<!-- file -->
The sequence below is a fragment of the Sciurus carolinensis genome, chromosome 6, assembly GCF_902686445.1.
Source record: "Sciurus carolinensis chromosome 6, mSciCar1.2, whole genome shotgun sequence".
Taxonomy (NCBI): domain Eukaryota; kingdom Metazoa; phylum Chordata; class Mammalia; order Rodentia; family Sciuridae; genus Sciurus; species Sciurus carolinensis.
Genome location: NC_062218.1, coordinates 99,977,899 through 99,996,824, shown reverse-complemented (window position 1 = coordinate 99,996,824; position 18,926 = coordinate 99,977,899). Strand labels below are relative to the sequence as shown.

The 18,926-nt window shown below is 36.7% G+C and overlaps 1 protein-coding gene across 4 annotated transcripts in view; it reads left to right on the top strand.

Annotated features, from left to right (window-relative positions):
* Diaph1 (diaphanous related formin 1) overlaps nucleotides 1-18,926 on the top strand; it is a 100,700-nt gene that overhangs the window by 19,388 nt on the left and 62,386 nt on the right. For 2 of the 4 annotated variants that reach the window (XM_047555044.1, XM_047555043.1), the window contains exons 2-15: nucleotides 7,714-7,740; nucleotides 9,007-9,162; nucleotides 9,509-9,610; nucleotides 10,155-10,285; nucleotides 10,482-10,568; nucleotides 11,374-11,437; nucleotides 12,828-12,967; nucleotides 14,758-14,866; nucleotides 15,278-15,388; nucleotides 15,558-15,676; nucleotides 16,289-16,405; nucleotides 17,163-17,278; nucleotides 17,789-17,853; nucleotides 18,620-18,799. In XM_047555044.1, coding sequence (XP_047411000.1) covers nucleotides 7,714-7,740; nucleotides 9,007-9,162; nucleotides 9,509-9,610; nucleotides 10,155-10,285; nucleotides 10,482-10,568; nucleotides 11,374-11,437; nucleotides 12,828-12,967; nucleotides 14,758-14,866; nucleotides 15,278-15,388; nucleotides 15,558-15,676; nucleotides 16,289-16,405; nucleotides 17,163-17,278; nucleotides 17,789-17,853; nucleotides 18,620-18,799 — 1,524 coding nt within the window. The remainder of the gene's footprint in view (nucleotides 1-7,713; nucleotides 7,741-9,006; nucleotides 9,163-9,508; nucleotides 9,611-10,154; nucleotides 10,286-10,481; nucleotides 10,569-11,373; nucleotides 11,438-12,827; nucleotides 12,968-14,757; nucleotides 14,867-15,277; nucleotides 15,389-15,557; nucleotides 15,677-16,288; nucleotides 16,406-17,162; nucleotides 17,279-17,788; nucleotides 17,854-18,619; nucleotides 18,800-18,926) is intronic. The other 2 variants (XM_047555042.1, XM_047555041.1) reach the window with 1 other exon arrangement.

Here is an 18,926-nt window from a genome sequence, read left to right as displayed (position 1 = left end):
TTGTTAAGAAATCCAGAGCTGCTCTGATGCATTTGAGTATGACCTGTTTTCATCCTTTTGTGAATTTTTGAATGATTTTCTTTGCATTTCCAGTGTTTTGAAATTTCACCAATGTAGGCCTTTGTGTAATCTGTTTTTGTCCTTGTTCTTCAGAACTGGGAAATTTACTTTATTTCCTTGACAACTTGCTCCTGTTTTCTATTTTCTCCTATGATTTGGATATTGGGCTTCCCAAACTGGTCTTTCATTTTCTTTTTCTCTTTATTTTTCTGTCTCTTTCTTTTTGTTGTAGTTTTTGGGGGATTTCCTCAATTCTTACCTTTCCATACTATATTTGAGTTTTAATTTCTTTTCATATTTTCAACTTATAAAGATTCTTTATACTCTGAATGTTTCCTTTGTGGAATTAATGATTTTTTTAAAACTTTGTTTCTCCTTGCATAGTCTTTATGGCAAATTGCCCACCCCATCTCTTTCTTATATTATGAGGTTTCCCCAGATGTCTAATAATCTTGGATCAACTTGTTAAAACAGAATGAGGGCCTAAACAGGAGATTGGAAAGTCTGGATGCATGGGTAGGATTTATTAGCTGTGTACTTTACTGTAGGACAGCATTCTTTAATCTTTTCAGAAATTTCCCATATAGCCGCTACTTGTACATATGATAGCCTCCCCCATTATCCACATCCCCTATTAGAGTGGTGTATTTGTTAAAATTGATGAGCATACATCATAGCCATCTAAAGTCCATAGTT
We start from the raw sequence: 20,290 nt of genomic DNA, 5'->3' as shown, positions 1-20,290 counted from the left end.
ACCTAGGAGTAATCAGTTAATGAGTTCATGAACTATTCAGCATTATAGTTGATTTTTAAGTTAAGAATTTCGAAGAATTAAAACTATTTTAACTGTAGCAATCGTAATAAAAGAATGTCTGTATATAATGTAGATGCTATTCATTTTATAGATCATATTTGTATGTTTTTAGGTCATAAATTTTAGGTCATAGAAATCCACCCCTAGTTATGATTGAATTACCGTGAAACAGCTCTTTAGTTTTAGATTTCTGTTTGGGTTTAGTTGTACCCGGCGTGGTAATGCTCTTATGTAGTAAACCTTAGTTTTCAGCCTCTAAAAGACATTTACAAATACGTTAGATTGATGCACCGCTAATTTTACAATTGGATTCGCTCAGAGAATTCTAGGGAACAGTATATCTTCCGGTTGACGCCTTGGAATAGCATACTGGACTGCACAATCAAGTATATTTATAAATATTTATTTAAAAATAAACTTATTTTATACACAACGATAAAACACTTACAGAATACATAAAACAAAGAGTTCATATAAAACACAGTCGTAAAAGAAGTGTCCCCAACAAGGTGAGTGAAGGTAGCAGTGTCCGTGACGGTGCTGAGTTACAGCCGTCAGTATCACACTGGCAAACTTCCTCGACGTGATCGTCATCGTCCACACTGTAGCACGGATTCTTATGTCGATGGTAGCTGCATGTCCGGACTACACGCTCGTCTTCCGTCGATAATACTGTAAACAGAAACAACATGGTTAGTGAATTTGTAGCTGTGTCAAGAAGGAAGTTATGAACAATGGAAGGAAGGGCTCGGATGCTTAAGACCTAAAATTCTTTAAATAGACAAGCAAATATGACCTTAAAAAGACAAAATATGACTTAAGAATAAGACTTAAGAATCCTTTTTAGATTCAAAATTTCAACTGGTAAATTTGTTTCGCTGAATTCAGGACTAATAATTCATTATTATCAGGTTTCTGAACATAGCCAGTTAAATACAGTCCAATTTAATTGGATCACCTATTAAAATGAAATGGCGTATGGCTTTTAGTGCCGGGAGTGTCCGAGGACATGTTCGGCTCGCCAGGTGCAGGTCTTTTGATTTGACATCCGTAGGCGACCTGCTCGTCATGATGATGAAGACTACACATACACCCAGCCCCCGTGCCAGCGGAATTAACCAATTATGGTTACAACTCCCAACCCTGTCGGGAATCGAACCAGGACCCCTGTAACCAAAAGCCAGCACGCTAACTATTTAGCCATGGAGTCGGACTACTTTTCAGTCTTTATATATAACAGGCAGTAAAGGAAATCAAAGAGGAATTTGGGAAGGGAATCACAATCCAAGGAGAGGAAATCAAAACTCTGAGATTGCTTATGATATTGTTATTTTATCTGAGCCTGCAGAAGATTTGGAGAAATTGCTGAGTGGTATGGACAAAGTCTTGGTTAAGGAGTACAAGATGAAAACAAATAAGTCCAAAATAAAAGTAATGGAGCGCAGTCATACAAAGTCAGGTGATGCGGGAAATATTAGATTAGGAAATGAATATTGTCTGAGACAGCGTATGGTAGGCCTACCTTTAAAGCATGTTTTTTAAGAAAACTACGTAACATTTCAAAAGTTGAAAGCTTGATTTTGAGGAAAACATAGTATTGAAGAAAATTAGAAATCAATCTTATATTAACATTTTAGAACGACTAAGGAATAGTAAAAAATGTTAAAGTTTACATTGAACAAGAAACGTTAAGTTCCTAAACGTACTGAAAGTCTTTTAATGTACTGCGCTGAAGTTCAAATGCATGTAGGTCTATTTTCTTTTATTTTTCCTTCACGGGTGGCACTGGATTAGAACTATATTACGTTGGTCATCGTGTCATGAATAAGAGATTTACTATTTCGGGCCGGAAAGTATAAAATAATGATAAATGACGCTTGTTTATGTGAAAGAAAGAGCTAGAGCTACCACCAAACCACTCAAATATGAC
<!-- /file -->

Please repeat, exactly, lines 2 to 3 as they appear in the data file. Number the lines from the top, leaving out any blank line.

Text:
Source record: "Sciurus carolinensis chromosome 6, mSciCar1.2, whole genome shotgun sequence".
Taxonomy (NCBI): domain Eukaryota; kingdom Metazoa; phylum Chordata; class Mammalia; order Rodentia; family Sciuridae; genus Sciurus; species Sciurus carolinensis.